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United Nations Daily Highlights, 03-05-13
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From: The United Nations Home Page at <http://www.un.org> - email: firstname.lastname@example.orgHIGHLIGHTS
OF THE NOON BRIEFING
BY FRED ECKHARD
SPOKESMAN FOR THE SECRETARY-GENERAL OF THE UNITED NATIONS
HEADQUARTERS, NEW YORK
Tuesday, May 13, 2003
ANNAN CONDEMNS TERRORIST ACTS IN SAUDI ARABIA, RUSSIA
In a statement, the Spokesman said that over the past 24 hours, the world has had to bear witness, yet again, to heinous acts of terrorism. In both the Russian Federation and Saudi Arabia many innocent people, going about their daily lives or asleep in their beds with no warning of what was to come, have lost their lives in cruel ways.
Secretary-General Kofi Annan strongly condemns the vicious acts which took place in Znamenskoye and Riyadh. They were against all decent tenets of religion, against human rights, indeed against humanity. Terrorism can never be justified.
FIGHTING ERUPTS AGAIN IN BUNIA, DR CONGO
The UN Mission in the Democratic Republic of the Congo (DRC) reports that Lendu militia, who were driven out of Bunia Monday by rival Hema fighters, have regrouped and this morning launched a counteroffensive to regain control of the town.
Fighting was taking place within 500 meters of the UN Headquarters compound in Bunia, while at the airport, where the UN also has a base, mortar fire was reported.
Mission staff are particularly concerned about the welfare of some 8,000 civilians that have taken refuge at both UN locations. Although the Spokesman could not confirm a wire service report that a woman in the Headquarters compound was killed by a stray bullet, UN soldiers, in limited patrols of the town, spotted at least 40 bodies in the streets.
On entering the United Nations this morning, the Secretary-General said that France had indicated its willingness, in principle, to participate in an international force to be sent to the DRC, provided it has a clear Security Council mandate and other Governments join in. So we are in touch with other Governments, he said, trying to see if they will join France in such an effort.
He added that he had been in touch this morning with South Africas President, Thabo Mbeki, who is talking to other leaders in the region about how to respond to the crisis in the DRC and that he had also asked the Ugandan Government to use its influence in the region to ensure that the militia and the people in the region restrain themselves.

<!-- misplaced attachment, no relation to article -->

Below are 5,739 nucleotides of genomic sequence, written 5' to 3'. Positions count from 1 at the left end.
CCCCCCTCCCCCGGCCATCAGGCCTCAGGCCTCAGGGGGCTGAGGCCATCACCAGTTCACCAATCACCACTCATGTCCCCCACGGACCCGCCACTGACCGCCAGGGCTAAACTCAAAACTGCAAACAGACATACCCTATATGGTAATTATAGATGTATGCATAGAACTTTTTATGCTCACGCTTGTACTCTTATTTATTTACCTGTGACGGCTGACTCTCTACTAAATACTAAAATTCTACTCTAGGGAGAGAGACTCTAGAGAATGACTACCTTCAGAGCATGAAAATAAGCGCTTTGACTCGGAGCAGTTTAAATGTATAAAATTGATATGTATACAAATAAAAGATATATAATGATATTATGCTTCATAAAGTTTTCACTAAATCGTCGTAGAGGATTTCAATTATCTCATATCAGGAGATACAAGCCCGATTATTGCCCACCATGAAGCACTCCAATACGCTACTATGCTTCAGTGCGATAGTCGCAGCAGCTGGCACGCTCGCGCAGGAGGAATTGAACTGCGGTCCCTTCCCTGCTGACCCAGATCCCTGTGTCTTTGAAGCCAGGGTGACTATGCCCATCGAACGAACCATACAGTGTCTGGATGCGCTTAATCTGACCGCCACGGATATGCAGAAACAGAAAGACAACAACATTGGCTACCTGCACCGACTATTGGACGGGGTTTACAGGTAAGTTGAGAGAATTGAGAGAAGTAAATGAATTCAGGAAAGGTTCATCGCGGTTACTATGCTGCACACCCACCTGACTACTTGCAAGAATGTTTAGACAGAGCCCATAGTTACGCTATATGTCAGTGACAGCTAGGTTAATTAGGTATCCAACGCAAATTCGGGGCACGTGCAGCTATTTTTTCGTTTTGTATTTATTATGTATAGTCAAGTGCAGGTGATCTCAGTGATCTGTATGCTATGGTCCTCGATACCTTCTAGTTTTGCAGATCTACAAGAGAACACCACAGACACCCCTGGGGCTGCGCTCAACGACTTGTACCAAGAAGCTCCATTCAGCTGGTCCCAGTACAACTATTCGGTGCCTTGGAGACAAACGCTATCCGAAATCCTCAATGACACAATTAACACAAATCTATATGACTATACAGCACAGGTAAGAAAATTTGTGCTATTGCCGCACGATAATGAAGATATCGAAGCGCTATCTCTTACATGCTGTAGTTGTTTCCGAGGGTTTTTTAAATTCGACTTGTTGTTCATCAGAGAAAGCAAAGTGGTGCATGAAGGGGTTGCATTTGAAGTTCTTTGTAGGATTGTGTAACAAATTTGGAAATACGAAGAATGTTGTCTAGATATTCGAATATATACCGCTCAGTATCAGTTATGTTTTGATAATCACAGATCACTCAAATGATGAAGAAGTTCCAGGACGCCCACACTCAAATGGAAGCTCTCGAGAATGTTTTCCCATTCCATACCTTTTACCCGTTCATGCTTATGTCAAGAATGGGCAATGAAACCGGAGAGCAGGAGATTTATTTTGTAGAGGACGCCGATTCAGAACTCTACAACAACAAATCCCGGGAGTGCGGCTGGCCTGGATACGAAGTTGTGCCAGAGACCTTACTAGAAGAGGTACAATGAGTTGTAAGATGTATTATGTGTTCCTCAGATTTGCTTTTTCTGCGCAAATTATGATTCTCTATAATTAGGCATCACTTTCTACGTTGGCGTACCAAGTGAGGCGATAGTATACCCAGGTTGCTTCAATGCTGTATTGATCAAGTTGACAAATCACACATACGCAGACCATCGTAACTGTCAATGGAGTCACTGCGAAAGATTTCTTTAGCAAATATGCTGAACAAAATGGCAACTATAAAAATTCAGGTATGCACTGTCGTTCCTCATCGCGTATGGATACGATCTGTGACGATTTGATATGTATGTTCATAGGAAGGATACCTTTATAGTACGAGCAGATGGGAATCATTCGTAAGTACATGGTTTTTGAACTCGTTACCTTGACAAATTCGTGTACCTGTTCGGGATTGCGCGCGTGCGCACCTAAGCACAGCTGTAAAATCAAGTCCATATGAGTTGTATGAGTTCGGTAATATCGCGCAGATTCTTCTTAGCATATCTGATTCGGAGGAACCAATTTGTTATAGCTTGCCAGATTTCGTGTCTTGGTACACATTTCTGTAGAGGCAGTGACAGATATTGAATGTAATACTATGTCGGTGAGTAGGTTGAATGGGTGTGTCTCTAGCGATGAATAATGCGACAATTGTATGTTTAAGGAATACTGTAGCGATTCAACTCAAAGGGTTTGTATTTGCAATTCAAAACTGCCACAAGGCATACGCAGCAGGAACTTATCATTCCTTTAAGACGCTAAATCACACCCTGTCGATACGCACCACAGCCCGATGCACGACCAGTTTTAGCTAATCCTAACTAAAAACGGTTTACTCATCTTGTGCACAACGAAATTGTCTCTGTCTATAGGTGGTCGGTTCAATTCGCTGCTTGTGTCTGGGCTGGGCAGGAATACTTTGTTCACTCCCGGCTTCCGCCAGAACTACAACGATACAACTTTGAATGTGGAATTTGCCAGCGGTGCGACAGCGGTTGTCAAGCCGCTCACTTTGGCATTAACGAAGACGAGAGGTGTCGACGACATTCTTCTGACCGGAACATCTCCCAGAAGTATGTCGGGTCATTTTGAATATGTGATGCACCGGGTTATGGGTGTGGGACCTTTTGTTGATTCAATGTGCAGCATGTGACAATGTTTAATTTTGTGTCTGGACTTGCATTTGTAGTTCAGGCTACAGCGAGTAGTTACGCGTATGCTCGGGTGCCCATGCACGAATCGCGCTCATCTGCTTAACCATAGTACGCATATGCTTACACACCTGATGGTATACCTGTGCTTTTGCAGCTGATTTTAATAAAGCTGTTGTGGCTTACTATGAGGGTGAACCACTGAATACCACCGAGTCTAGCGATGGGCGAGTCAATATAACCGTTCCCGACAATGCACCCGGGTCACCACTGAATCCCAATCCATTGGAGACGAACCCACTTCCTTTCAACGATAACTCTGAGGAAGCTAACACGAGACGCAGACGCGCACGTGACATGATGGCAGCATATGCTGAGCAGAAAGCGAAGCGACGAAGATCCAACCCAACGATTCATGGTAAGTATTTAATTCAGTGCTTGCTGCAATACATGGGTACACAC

ANNAN SAYS COUNCIL COULD PROVIDE HELPFUL IRAQ RESOLUTION
On his way into the building this morning, the Secretary-General was asked for his opinion on the draft resolution on Iraq currently under discussion in the Security Council. He said the text touches upon most of the issues weve been discussing, although it does not deal with one or two issues.
He added, I think with a good, open, constructive and flexible attitude they will be able to come up with a resolution that will be helpful for everybody.
The UN presence in Baghdad continues to increase, with more than 250 international staff present throughout the country.
The priority for the UN humanitarian actors in Iraq continues to be security, especially in the capital and in the south, including Basra. The UN Humanitarian Coordinator for Iraq, Ramiro Lopes da Silva, has been insisting on this point at all his meetings with Coalition military officials as well as with representatives of the Office for Humanitarian and Reconstruction Affairs.
On the refugee front, the Office of the UN High Commissioner for Refugees (UNHCR) says it is growing increasingly alarmed about the rising number of refugees in Iraq who are being threatened, robbed and forced from their homes, sometimes at gunpoint.
In addition to the fate of Palestinian refugees, UNHCR says that this worrying phenomenon, brought about by the collapse in governance and the widespread security vacuum, may now be affecting a similar number of Iranian refugees. In all, there are more than 23,000 Iranian refugees in Iraq.
On the health issue, the World Health Organization said that in the northern city of Mosul there was a five-fold increase in diarrhea, especially in adults. The agency has also detected a seven-fold increase in acute hepatitis.
Asked whether the Security Councils mission to West Africa would distract the Council from the Iraq issue, the Spokesman noted that there has been some discussion of that issue among Council members, but any decision to change that program would have to come from the Council.
TOTAL VALUE OF ITEMS IN OIL-FOR-FOOD PIPELINE AT $778 MILLION
The Office of the Iraq Programme tells us that the total value of priority items from the oil-for-food programs humanitarian pipeline that can be shipped to Iraq by June 3 has now reached $778 million.
Among the priority items are a floating crane for the removal of shipwrecks now obstructing some berths at the port of Umm Qasr, and harbor dredgers to increase the draft available to ships carrying humanitarian supplies.
Benon Sevan, Executive Director of the Office of the Iraq Programme, will brief the Security Council on the implementation of resolutions 1472 and 1476 on Wednesday.
ANNAN ENCOURAGES SECURITY COUNCIL ROLE IN SETTLING DISPUTES
The Secretary-General today encouraged the Security Councils role in the pacific settlement of disputes, which according to Chapter VI of the United Nations Charter stands at the heart of the Organization's system of collective security.
His remarks were made at the start of todays open meeting on The Role of the Security Council in the Pacific Settlement of Disputes chaired by Pakistani Foreign Minister Khurshid Mehmud Kasuri, in his capacity as Council President.
The Secretary-General said, You can help identify and address root causes early, when the opportunities for constructive dialogue and other peaceful means are greatest. You can ensure an integrated approach that brings together all factors and all actors, including civil society.